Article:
We also leverage chemical biology approaches to screen for small molecules that reverse drug resistance, and to link the bioactive small molecules to their cellular target. Many small molecules with antifungal activity also modulate key virulence traits such as morphogenesis.
Our focus on fungal pathogenesis also extends to understanding the mechanisms by which fungi sense and respond to temperatures in the human host, form drug-resistant biofilms on catheters and indwelling medical devices, and interact with host immune cells.
Microbiome in Health and Disease
The human body is home to a remarkable number of microbes, collectively referred to as the human microbiome, which have a profound impact on diverse facets of human biology and disease.
We have developed powerful approaches to characterize the fungal microbiome leveraging high-throughput sequencing of the ribosomal RNA internal transcribed spacer 1 (ITS1), coupled with phenotypic and genotypic analyses fungal isolates.
This clinical genomic approach has allowed us to track fungal communities in patient populations over the course of clinical exacerbation and treatment. This reveals that fungal communities found in the lung of patients with respiratory diseases are distinct from those in healthy people. It also reveals mechanisms of pathogen adaptation over the course of chronic infection.
Structure-Guided Drug Design
Solving three-dimensional structures of drug targets allows for rational and precise drug discovery and development.
We established that targeting Hsp90 provides a powerful strategy to treat fungal infections. In species of Candida and Aspergillus, genetic depletion or pharmacological inhibition of Hsp90 abolishes resistance to the most widely deployed antifungals, including azoles, echinocandins, and polyenes. We have demonstrated that inhibiting Hsp90 function renders resistant fungal pathogens more responsive to treatment, impedes the evolution of drug resistance, and leads to clearance of otherwise lethal infections.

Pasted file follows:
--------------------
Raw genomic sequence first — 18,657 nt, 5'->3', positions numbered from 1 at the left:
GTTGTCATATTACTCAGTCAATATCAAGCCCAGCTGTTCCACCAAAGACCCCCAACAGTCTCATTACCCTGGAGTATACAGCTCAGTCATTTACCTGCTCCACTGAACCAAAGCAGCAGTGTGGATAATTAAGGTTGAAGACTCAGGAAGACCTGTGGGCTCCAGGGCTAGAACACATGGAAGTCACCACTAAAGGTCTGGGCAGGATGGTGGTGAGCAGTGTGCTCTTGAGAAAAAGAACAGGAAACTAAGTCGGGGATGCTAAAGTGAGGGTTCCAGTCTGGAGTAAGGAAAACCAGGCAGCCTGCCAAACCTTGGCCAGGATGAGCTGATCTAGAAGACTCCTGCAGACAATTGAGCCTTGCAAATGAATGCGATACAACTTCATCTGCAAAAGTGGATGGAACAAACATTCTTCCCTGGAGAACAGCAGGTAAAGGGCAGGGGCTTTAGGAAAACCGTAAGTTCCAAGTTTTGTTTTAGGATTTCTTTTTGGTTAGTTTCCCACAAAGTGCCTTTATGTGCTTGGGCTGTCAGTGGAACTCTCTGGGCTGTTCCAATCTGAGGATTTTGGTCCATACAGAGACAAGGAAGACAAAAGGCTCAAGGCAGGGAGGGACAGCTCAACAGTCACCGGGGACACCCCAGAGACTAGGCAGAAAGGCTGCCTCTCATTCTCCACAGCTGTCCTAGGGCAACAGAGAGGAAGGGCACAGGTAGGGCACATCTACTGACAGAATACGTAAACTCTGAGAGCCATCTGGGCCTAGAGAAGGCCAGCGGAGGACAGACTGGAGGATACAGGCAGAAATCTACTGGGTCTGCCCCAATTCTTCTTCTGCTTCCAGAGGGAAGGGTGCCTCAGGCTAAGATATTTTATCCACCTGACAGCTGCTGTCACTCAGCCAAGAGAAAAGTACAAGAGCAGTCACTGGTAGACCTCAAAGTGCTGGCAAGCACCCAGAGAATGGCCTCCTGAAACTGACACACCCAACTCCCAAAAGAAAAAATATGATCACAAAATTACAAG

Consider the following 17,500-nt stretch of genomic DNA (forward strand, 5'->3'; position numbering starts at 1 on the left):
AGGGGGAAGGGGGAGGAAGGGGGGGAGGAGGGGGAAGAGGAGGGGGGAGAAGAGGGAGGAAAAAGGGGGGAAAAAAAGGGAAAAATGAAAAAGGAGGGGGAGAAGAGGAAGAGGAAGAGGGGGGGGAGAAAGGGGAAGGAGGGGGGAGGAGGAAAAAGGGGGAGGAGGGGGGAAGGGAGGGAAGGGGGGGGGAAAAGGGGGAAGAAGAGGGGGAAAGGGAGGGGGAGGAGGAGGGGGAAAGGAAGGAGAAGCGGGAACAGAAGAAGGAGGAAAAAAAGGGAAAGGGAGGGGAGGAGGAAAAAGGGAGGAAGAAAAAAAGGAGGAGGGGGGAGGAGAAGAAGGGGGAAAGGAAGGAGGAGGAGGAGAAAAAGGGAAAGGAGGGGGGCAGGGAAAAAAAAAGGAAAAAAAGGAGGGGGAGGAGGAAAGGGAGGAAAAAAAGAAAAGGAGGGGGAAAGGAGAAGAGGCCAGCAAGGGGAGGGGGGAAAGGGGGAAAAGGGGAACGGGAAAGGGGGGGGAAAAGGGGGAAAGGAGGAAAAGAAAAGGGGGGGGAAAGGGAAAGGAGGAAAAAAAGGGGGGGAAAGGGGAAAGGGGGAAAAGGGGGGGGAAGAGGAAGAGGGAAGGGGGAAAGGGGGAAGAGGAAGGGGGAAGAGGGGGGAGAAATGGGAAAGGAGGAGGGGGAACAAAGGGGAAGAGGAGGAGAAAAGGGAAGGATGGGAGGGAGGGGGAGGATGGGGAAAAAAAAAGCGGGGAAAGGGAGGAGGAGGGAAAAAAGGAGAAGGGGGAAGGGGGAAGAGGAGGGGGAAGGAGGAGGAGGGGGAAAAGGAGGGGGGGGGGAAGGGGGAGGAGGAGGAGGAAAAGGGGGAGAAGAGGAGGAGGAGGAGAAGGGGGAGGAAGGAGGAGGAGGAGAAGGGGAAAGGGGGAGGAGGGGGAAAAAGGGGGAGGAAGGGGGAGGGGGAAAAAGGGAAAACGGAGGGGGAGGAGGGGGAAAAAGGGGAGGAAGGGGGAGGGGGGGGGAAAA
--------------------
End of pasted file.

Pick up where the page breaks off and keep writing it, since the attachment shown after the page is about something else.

Hsp90 is an attractive target for drug development, and there has been phenomenal progress in the discovery of potent compounds that selectively inhibit this chaperone, driven in large part by anti-cancer activity of Hsp90 inhibitors. All Hsp90 inhibitors currently undergoing clinical development have been optimized to inhibit the human chaperone and exhibit relatively poor activity against fungi.
We have assembled an interdisciplinary team to solve the crystal structure of the N-terminal domain of C. albicans Hsp90. Guided by the key differences in the X-ray crystal structures of fungal and human Hsp90, we have been able for the first time to design, synthesize and biochemically characterize lead inhibitors of fungal Hsp90 with >10-fold selectivity relative to the human isoform.
Experimental evolution focuses on testing hypotheses regarding evolution using controlled laboratory experiments.
Drug combinations are emerging as a promising strategy to treat fungal infections, but the mechanisms by which they evolve and the fitness consequences have remained largely enigmatic.
We have leveraged experimental evolution coupled with genome sequencing and high-resolution fitness measurements to map the genetic architecture of adaptation to antifungal drug combinations. We have complemented these studies with genome-scale analyses of how drug resistance evolves in the human host, and have identified fitness trade-offs in which the evolution of drug resistance is accompanied by hypersensitivity to killing by macrophages.
This work provides a foundation for predicting and preventing the evolution of drug resistance, and reveals fitness trade-offs that may minimize the evolution and persistence of resistance in pathogen populations.